That doesn’t mean there is no danger in the mansplaining tendency. Many of the world’s problems can probably be traced to the way men take this approach into government, filling the atmosphere with a load of hot, unschooled certainty. I suspect we’d be better off if we all reached consensus by respecting others’ opinions and experience.

But socially no harm is meant by it. Men would be terribly sad if they were told they must never explain anything again. They get so much pleasure from being expansive, from chewing over their thoughts, sharing a bit of half-remembered fact or quote, airing a little aperçu that occurred to them when driving along the M6. And sometimes it is properly informative or enjoyable.

That is Christmas, for most men: sipping a tasty drink, reaching for the nutcrackers and settling in for a good long disquisition on why it rains or what’s wrong with modern television or whither North Korea.

And, if you ask me, the biggest problem facing our western world at the moment is the decline of kindness. As huge differences of opinion batter against each other, we forget to be gentle and careful with each other’s dreams, respectful of each other’s self-worth.

It means a lot to your poor old dad, uncle, colleague, husband or friend to offer his advice and insights. Sitting there, mug or glass clutched eagerly in hand, looking forward to holding forth … how much do you really want to see him quiet and disappointed, confronting his own limitations? How much do you want to shout: “Nobody gives a shit, Granddad! You pompous old bore! Let’s talk about me!”? How much are you actually reduced if you let him feel listened to?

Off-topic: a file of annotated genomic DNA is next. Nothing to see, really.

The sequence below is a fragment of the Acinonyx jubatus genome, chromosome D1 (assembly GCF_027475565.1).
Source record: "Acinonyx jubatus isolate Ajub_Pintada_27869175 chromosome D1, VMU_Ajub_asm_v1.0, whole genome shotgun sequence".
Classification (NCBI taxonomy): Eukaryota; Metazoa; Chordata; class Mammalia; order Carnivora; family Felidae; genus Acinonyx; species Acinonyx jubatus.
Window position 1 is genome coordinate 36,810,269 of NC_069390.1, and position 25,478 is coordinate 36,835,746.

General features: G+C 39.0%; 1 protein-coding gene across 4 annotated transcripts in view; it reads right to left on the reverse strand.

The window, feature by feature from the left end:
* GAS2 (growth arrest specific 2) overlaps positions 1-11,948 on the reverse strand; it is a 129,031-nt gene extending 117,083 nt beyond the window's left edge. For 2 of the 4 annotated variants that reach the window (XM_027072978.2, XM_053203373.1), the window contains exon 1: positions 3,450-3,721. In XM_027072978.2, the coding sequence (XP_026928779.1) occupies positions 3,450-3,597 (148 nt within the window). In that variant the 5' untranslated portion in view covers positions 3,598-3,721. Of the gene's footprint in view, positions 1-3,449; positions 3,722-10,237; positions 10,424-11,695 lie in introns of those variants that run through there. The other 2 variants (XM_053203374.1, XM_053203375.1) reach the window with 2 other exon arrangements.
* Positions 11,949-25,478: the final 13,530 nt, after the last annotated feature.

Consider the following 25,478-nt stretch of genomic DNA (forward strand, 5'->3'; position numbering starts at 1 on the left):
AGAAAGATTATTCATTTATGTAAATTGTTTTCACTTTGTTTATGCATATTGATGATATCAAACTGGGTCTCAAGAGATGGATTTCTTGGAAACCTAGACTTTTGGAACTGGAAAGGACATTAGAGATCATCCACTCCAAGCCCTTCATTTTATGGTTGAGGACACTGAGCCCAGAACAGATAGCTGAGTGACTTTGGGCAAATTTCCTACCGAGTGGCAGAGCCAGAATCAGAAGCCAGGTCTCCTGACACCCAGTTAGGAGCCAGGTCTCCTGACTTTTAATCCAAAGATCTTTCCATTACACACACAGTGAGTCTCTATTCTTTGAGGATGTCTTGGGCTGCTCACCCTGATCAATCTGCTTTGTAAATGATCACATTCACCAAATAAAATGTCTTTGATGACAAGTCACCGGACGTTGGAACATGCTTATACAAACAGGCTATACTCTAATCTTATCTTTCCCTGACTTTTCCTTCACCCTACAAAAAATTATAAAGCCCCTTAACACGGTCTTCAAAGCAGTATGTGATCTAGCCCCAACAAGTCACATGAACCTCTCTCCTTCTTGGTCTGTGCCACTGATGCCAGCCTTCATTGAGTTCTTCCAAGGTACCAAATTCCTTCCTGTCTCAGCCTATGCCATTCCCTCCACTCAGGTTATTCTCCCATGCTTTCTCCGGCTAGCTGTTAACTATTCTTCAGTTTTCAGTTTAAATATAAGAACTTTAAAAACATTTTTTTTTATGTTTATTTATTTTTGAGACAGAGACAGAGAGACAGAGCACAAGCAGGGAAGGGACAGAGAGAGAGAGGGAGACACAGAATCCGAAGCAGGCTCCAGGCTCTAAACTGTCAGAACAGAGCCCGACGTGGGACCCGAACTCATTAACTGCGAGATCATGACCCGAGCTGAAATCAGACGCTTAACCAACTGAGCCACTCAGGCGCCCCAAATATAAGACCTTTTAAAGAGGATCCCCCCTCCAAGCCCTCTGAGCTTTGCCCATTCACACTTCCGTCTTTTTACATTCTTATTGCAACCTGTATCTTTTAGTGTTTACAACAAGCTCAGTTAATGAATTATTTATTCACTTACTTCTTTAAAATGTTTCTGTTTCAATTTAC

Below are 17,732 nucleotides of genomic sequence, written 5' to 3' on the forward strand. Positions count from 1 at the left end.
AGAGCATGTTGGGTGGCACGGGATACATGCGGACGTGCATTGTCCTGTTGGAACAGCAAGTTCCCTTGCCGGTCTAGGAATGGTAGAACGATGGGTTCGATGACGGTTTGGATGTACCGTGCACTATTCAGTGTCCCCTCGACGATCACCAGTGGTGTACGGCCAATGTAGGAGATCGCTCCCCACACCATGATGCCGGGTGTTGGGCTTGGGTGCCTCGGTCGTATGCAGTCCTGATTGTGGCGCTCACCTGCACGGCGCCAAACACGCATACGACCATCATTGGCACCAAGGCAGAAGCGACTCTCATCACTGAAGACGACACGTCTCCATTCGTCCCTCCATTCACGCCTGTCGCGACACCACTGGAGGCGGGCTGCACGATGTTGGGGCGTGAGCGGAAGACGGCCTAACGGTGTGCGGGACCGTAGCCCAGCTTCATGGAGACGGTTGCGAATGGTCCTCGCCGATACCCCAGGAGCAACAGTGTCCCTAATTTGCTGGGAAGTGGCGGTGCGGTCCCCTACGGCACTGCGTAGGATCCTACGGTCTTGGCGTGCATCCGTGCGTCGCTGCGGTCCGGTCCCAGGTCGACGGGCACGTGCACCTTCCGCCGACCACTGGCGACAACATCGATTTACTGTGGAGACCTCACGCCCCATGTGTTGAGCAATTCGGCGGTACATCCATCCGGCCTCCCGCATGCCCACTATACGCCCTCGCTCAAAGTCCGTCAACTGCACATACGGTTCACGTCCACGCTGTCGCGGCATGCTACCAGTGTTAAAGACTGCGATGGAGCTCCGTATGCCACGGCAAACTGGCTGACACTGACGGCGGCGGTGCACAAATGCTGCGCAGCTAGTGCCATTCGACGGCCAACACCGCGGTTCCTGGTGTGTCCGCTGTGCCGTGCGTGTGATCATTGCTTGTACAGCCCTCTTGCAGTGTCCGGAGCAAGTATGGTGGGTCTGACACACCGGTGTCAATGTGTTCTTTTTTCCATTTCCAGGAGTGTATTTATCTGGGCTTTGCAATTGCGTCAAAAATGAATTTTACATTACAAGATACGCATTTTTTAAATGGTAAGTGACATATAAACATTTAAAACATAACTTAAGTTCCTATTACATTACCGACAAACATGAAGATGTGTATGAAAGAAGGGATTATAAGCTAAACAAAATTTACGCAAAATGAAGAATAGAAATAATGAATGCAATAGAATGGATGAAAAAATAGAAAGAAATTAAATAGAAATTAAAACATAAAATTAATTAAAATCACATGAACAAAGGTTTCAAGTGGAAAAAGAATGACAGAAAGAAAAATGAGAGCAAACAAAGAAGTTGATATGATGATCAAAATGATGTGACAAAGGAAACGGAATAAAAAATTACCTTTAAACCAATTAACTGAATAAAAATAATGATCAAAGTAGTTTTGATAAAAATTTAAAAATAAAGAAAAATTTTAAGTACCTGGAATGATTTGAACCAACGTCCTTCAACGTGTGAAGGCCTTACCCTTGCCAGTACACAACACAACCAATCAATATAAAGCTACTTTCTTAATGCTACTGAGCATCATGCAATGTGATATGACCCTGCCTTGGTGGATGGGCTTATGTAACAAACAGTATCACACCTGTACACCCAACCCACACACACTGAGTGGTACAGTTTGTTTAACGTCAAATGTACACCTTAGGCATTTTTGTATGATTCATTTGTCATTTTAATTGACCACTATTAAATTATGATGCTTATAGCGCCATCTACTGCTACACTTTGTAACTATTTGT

At the start of this column, I said there had been two recent stories about mansplaining. The first was that the 600,000-strong Unionen has launched a mansplaining hotline.

And the second, which followed soon after, is that the majority of calls to the hotline have been from men: anxious, self-doubting men, asking exactly what mansplaining is and how to avoid doing it.

Beware of throwing your ire at the wrong target. It’s so easy to get angry about things. Too easy. We get distracted from what’s actually important, dissipating our energy with the wrong fights.

Women don’t want to be silenced by men. But I don’t think the answer is for us to silence them in return.”

~ By Victoria Coren Mitchell, The Guardian, 27 November 2016